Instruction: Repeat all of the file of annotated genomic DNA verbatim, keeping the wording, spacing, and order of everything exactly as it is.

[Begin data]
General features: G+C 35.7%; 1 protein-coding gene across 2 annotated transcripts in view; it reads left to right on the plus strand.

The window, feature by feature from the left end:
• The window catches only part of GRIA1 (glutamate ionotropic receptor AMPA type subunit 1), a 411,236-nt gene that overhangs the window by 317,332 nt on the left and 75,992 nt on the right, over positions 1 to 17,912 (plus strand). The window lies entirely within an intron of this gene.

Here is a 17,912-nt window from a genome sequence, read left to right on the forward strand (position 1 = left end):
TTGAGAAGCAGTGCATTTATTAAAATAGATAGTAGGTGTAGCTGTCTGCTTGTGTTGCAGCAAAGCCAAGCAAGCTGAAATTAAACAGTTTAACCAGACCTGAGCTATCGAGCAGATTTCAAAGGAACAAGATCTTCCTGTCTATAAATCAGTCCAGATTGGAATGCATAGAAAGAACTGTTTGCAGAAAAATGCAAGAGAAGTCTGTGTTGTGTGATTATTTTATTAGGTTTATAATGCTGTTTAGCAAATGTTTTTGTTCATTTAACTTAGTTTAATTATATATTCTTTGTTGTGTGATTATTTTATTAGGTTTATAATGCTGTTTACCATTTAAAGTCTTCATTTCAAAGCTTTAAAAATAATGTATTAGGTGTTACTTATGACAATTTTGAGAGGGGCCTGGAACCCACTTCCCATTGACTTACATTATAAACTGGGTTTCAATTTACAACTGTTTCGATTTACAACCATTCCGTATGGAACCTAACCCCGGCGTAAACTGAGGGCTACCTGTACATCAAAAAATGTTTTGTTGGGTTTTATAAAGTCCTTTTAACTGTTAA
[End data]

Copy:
General features: G+C 35.7%; 1 protein-coding gene across 2 annotated transcripts in view; it reads left to right on the plus strand.

The window, feature by feature from the left end:
• The window catches only part of GRIA1 (glutamate ionotropic receptor AMPA type subunit 1), a 411,236-nt gene that overhangs the window by 317,332 nt on the left and 75,992 nt on the right, over positions 1 to 17,912 (plus strand). The window lies entirely within an intron of this gene.

Here is a 17,912-nt window from a genome sequence, read left to right on the forward strand (position 1 = left end):
TTGAGAAGCAGTGCATTTATTAAAATAGATAGTAGGTGTAGCTGTCTGCTTGTGTTGCAGCAAAGCCAAGCAAGCTGAAATTAAACAGTTTAACCAGACCTGAGCTATCGAGCAGATTTCAAAGGAACAAGATCTTCCTGTCTATAAATCAGTCCAGATTGGAATGCATAGAAAGAACTGTTTGCAGAAAAATGCAAGAGAAGTCTGTGTTGTGTGATTATTTTATTAGGTTTATAATGCTGTTTAGCAAATGTTTTTGTTCATTTAACTTAGTTTAATTATATATTCTTTGTTGTGTGATTATTTTATTAGGTTTATAATGCTGTTTACCATTTAAAGTCTTCATTTCAAAGCTTTAAAAATAATGTATTAGGTGTTACTTATGACAATTTTGAGAGGGGCCTGGAACCCACTTCCCATTGACTTACATTATAAACTGGGTTTCAATTTACAACTGTTTCGATTTACAACCATTCCGTATGGAACCTAACCCCGGCGTAAACTGAGGGCTACCTGTACATCAAAAAATGTTTTGTTGGGTTTTATAAAGTCCTTTTAACTGTTAA